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Volume 77, Number 8 | July 25 - 31, 2007

Koch On Film

By Ed Koch

“Live Free or Die Hard” (-)
From the moment the screen lights up until over two hours later when the screen goes black, there is unending action, violence, shooting, deaths, car chases, an elevator falling and roads buckling worse than any seen in any earthquake. There is so much action that it becomes ridiculous and even boring. The one thing that does not occur throughout the film is anything approaching acting.

The plot involves John McClane (Bruce Willis), a New York City detective caught up in apprehending a group of terrorists led by Thomas Gabriel (Timothy Olyphant) who were originally patriots but now are bent on destroying the United States because the government ignored Gabriel’s advice about flaws in the country’s security system, so he is now involved in hacking into all of the country’s secret operations. Frankly, I don’t think there was even a chance of saving this picture from total self-destruction and distain by anyone with a modicum of common sense. The clear central idea and purpose was to have this flick go over the top. It did, and it came out ridiculous. Bruce Willis’ mortal enemy, the wunderkind Gabriel, whom I’ve never seen before, is so lacking in gravitas that it is impossible to think of him as bringing the country to its knees. Willis’ screen daughter, Lucy (Mary Elizabeth Winstead), an independent woman who both hates and loves her dad, is also someone I have never seen or noticed before. I wish her better roles in the future.

All in all, for me this was a wasted evening and I promised myself that I’ll never go to another Bruce Willis “Die Hard” movie. He is getting old and should look for another role. Only Arnold Schwarzenegger, now governor of California, can go on forever. He’s earned my respect, not only as an actor, but as a public officeholder, at the top of his form.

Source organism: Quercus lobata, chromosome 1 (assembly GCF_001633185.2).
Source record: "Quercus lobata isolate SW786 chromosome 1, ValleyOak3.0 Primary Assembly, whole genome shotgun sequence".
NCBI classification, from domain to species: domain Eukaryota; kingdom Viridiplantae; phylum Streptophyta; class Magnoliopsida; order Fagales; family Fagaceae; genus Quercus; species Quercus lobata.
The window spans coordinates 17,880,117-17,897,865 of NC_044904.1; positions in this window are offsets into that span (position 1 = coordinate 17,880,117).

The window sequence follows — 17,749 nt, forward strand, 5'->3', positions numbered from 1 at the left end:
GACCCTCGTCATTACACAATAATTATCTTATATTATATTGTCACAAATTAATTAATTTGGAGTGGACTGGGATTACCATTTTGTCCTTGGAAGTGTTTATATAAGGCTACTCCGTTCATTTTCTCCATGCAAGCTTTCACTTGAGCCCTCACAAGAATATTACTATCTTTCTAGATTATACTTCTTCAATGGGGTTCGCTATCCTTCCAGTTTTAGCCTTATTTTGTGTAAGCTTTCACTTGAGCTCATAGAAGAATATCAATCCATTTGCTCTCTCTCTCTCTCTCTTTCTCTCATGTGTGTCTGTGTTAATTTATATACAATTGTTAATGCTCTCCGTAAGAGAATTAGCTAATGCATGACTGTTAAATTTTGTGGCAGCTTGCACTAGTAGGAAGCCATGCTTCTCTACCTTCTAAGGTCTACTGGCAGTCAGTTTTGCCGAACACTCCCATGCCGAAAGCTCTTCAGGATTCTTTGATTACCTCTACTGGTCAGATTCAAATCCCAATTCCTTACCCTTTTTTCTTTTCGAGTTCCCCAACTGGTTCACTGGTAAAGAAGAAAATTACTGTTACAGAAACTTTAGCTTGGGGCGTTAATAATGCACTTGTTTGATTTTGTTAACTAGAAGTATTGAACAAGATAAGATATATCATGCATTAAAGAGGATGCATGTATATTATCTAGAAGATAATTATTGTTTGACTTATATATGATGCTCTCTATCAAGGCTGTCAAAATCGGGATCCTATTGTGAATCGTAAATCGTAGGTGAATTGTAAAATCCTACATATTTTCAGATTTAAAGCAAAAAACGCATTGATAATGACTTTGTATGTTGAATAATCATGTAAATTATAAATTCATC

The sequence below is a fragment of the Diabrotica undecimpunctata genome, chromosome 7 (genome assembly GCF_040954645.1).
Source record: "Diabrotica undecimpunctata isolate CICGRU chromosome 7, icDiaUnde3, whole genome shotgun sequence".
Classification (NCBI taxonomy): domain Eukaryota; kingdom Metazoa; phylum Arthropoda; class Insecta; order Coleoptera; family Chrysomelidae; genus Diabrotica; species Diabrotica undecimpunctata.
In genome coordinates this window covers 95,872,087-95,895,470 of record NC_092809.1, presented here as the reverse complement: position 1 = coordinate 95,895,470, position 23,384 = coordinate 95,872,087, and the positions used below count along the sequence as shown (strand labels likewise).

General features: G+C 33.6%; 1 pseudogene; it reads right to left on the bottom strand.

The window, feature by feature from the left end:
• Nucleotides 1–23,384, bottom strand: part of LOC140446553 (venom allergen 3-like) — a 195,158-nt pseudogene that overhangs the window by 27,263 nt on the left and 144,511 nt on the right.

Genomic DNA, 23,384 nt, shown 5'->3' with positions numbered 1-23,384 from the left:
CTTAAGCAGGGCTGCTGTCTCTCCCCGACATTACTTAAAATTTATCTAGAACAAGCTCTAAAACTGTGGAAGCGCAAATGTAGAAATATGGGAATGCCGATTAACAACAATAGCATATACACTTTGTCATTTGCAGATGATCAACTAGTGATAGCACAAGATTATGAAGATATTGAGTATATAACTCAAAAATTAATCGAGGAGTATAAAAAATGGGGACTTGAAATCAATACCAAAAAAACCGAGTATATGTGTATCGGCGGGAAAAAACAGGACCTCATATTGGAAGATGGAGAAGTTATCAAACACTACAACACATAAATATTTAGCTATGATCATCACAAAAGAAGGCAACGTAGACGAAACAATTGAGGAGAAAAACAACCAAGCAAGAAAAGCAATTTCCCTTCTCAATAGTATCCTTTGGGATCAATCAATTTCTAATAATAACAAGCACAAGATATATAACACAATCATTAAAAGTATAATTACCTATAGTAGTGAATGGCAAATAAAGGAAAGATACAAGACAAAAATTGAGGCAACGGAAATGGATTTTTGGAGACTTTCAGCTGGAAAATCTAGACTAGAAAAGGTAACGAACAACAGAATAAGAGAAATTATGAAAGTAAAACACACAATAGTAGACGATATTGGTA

“Harry Potter and the Order of the Phoenix” (-)
I have not read any of J. K. Rowling’s Harry Potter books, and I have only seen one other Potter movie. This fifth film in the series received rave reviews, so I decided to see it.

From the first scene I knew I was in trouble. I had no idea what was happening or why. I gathered that Harry (Daniel Radcliffe) was leading a student revolt against the villain, Lord Voldermort (Ralph Fiennes). Harry teaches his friends how to fight the rogues with their magic wands and, of course, good conquers evil. The characters who appeared in the earlier films are back again in this movie, played by the same actors, although some of them, like Maggie Smith who plays Minerva McGonagall, have lesser roles.  One of the new characters is Dolores Umbridge who plays Imelda Staunton, the new head of the Hogwarts school who is evil and ultimately gets her just deserts.

The producers of this extraordinary money machine need no advice from me, but that won’t stop me from offering some. I would suggest that occasional narrations be provided to explain to those of us unfamiliar with the story what is taking place. Since it is too late to provide them for this film, I urge you to read the book before seeing this movie. Otherwise, you might be as disappointed with it as I was.


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